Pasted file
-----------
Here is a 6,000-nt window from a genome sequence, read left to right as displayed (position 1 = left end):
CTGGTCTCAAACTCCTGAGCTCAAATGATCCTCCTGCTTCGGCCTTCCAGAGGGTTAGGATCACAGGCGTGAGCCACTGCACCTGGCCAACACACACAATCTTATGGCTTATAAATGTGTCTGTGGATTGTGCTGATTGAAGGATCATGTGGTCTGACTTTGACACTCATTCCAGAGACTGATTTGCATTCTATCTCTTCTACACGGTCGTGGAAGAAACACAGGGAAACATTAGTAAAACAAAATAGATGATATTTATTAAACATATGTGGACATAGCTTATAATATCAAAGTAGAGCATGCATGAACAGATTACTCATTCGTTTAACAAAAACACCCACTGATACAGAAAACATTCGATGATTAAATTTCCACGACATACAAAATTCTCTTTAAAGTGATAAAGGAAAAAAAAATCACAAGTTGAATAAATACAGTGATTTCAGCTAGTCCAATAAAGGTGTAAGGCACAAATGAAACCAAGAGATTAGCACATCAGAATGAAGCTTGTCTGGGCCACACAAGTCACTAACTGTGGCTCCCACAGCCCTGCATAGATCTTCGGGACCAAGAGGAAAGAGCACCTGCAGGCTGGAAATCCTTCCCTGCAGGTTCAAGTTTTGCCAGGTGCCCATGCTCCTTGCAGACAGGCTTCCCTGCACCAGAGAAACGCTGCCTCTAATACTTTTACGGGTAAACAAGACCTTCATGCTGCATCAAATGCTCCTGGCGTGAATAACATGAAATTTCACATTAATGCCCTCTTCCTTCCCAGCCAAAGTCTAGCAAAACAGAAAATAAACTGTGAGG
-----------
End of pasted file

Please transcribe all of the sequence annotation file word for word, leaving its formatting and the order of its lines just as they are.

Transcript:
Here is a 6,000-nt window from a genome sequence, read left to right as displayed (position 1 = left end):
CTGGTCTCAAACTCCTGAGCTCAAATGATCCTCCTGCTTCGGCCTTCCAGAGGGTTAGGATCACAGGCGTGAGCCACTGCACCTGGCCAACACACACAATCTTATGGCTTATAAATGTGTCTGTGGATTGTGCTGATTGAAGGATCATGTGGTCTGACTTTGACACTCATTCCAGAGACTGATTTGCATTCTATCTCTTCTACACGGTCGTGGAAGAAACACAGGGAAACATTAGTAAAACAAAATAGATGATATTTATTAAACATATGTGGACATAGCTTATAATATCAAAGTAGAGCATGCATGAACAGATTACTCATTCGTTTAACAAAAACACCCACTGATACAGAAAACATTCGATGATTAAATTTCCACGACATACAAAATTCTCTTTAAAGTGATAAAGGAAAAAAAAATCACAAGTTGAATAAATACAGTGATTTCAGCTAGTCCAATAAAGGTGTAAGGCACAAATGAAACCAAGAGATTAGCACATCAGAATGAAGCTTGTCTGGGCCACACAAGTCACTAACTGTGGCTCCCACAGCCCTGCATAGATCTTCGGGACCAAGAGGAAAGAGCACCTGCAGGCTGGAAATCCTTCCCTGCAGGTTCAAGTTTTGCCAGGTGCCCATGCTCCTTGCAGACAGGCTTCCCTGCACCAGAGAAACGCTGCCTCTAATACTTTTACGGGTAAACAAGACCTTCATGCTGCATCAAATGCTCCTGGCGTGAATAACATGAAATTTCACATTAATGCCCTCTTCCTTCCCAGCCAAAGTCTAGCAAAACAGAAAATAAACTGTGAGG